In a blog post today, Joel Oleson cautioned the community about writing anything on SharePoint 15, despite some SharePoint 2013 information now being public. I fully understand what he’s saying and I want to offer my contrarian opinion, if I may have a moment of your time.
Oh, and while I have your attention, I just wanted to once again mention that Joel and I are good friends, despite the staged controversy last spring. If you haven’t read the story, please check out this post as a start and feel to read up on my sarcastic tribute and to a person for whom I have nothing but the greatest respect.
Now back to explaining why the man is dead wrong.
What Does Microsoft Think?
Joel believes it is good advice to not blog about SharePoint 15 for several reasons. First, although the information is public, it is preliminary and may change at any time. This may be good advice, especially to those who will base their future on what they read willy-nilly on the web.
Second, apparently Microsoft disapproves greatly (I can vouch for that) and it may even affect your career options (which Microsoft certainly wants to see, and I can vouch for that too). Microsoft are famous for their strict NDAs and those that already have access (TAP customers) will be under tight scrutiny from Microsoft to ensure no information is leaked.
However, what surprises me is that Joel claims that Microsoft assumes everyone in the community is under NDA, not just those that sign the agreement. That claim is completely ludicrous, considering you can’t give out information first and then ask people to not know and talk about it, simply for the reward of absolutely squat.
Now, Microsoft has previously offered me access to early bits if I just shut up and don’t write about what I know. Although there will be cold days in hell for months in a row before I’d agree to something like that, it’s an offer I can understand. After all, they’re giving me something in return for something. If Microsoft expects people to shut up simply because they want to, well, it’s time that Redmond woke up and smelled the coffee.
What About You?
Joel is right in that people are motivated by short-term popularity. In fact, I wrote about that in my comment on “What’s Wrong with the SharePoint Community”. It’s a plague on the community if you ask me, especially when I see blog posts that regurgitate the same content that everyone knows already, or even copies information from the SDK and post verbatim copies on their blogs.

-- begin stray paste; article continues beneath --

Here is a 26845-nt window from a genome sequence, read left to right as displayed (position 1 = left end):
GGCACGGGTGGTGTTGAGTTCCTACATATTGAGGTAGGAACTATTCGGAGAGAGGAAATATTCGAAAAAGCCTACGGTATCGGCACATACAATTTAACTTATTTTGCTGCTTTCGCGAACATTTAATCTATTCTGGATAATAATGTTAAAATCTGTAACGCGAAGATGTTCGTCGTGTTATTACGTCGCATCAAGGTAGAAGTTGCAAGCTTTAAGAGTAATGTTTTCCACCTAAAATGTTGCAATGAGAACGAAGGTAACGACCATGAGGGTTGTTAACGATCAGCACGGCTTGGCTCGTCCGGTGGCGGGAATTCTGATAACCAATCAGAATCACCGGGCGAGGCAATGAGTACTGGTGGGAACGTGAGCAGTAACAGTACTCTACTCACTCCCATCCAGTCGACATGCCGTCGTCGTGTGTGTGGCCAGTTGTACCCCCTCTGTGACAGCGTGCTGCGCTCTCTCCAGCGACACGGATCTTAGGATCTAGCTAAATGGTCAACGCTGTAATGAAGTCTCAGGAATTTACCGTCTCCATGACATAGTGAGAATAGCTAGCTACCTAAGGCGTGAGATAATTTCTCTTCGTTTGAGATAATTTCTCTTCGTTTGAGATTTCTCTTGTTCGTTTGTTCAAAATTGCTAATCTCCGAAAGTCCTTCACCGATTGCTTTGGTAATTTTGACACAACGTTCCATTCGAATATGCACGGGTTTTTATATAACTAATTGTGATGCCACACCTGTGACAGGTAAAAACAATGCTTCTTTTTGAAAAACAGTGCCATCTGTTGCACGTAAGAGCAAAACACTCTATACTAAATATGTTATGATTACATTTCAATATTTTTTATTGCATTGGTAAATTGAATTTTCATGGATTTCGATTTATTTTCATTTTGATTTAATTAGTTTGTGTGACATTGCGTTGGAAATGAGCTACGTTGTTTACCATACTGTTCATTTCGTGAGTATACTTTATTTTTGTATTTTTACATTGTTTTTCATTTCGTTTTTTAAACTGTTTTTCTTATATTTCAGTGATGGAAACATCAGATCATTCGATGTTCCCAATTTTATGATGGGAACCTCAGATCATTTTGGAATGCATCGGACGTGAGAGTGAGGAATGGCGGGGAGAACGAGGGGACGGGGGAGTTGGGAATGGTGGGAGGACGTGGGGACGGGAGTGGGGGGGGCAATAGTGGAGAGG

However, that doesn’t mean everyone is motivated by popularity alone. Since this post is about why I’m writing about SharePoint 2013, I’ll let you know exactly what my motivation is.
I write about SharePoint because I believe it is to the betterment of a community of equals. I’m highly excited about learning new things, and when there’s a new version of my favorite platform… Well, let’s just say I could be more happy in a year of Sundays.
So, I read. I’ve read literally hundreds, if not thousands of pages about SharePoint 2013 already, information that Microsoft has made available to me. I have barely slept in days, and I couldn’t if I tried, simply because I’m so excited.
However, I understand that most people aren’t as hooked on this as I am. Some may even have families or jobs that require them to do something else than read protocol specifications for days on end. Those people, however, still need to be prepared for what’s coming. It’s their jobs to do SharePoint and they give advice to their clients on what to do over the next months or years. Knowing what goes on is essential to your career, not detrimental.
So, I share. I share because I have spent the time researching the topics. I share because I have time to follow what goes on related to SharePoint 2013. I share because it saves other community members literally hundreds of hours of digging. Scale that saving to the thousands of people who will read what I write and you’ll see that I’m actually doing the community a massive service.
Yeah, I’ll piss off the MVPs and anyone in the TAP program who may want to spill their guts, and definitely Microsoft. It’s not like it hasn’t happened before, but nobody forces guns to their heads to accept those NDAs. Nobody, in their right minds, expects anyone to not save everyone else thousands of hours of work simply because they don’t want anyone talking about what they are already publishing.
By the way, I am a selfish bastard, and to afford some flowers for my wife for the days and weeks she won’t see me, I’m publishing what I find first to those who purchase a subscription to the new USP Journal SharePoint 2013 Beta series. It’s an issue series that runs from now and until the public beta becomes available, it costs $14.95 for the entire series, and you can get the information on the USP Journal mailing list if you’re so inclined.
I’ll even make it dirt simple for you: Just fill in your name and email below and I’ll send you the information you need:
PS: Joel knows all this already, and in fact mentions in his post that some people understand the risks and choose to accept them. I’m one of those.
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